At the heart of the researchers’ experiments is the TorqSense transducer made by Sensor Technology in Oxon, which monitors the constantly changing flow characteristics of materials as diverse as tomato ketchup, chocolate, pasta sauce and chicken tikka massala as they are mixed.
Ireland’s national economy has always had a strong agricultural element and more recently considerable value has been added to this by becoming one of Europe’s foremost manufacturers of processed ingredients and ready meals.
Many foods are presented in a sauce or as what physicist could describe as a neo-liquid and can be produced in a process-type environment. But to date real time control has been virtually impossible due to the non-uniform nature of the food, which may contain particulates, fibres, vegetables, meat, nuts, raisins, biscuits etc.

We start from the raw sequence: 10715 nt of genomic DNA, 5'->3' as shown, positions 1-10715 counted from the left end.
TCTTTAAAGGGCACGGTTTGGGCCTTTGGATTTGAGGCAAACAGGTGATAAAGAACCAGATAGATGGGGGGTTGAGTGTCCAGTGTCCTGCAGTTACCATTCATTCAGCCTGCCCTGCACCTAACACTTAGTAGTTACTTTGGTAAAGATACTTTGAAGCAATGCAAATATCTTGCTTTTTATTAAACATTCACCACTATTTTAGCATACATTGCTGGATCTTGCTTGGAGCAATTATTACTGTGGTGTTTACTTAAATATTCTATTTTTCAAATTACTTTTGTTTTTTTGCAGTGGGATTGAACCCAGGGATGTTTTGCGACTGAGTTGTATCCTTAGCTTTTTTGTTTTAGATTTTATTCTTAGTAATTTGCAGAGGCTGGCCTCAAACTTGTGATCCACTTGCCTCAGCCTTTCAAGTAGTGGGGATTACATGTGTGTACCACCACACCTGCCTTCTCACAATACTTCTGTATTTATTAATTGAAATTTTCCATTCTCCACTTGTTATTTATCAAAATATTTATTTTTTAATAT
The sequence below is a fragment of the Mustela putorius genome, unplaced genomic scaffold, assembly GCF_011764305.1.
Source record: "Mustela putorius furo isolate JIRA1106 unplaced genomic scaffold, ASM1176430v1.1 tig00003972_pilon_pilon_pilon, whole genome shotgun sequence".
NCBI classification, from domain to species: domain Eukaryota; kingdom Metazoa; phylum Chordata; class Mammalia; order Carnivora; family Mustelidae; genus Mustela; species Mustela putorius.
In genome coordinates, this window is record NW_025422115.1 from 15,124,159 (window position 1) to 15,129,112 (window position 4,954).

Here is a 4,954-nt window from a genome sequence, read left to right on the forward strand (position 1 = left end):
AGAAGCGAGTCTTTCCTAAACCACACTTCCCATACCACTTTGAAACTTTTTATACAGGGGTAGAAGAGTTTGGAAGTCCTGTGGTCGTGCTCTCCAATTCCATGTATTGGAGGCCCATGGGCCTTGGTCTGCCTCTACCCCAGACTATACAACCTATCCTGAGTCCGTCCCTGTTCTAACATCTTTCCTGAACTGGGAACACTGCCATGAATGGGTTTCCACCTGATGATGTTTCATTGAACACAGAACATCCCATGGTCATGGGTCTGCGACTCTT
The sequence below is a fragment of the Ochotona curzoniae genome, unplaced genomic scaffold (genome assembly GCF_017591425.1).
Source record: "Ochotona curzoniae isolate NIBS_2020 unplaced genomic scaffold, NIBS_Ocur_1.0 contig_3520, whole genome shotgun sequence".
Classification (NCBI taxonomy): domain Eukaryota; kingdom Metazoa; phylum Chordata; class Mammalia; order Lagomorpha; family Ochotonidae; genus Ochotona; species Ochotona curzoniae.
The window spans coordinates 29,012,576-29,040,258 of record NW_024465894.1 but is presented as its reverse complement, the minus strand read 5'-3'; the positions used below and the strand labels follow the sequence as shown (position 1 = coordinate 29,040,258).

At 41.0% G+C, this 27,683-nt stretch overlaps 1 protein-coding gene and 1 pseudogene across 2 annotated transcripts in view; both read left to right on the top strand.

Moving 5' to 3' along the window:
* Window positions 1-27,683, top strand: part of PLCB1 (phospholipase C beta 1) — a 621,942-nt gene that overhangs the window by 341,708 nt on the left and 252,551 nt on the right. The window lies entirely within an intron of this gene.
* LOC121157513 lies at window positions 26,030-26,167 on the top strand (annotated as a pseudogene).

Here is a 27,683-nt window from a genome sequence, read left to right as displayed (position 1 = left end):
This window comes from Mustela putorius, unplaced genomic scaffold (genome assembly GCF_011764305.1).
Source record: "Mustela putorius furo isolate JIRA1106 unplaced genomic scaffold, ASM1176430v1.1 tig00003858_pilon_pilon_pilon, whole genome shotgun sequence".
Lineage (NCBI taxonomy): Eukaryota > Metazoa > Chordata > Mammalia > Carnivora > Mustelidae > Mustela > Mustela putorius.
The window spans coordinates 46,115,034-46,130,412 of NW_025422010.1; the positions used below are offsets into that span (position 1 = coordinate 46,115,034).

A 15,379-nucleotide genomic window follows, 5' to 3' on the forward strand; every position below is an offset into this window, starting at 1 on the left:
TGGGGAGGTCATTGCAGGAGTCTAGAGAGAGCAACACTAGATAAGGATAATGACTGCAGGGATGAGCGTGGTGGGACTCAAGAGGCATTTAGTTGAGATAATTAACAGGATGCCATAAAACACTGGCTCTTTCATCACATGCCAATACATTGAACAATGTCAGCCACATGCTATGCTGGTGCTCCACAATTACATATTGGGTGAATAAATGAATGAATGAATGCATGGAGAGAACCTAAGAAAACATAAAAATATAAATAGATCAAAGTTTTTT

“Real time process control is vital if food processors are to achieve the ultimate in product quality,” says PJ Cullen, who leads the research team. “To achieve this the sensor has to be pretty special to detects the changes with sufficient sensitivity, yet be robust enough for regular wash-downs and general industrial abuse. Of course it must not compromise hygiene standards and regimes either.
We tried a number of sensors and TorqSense stood out as by far the best at meeting all our needs.”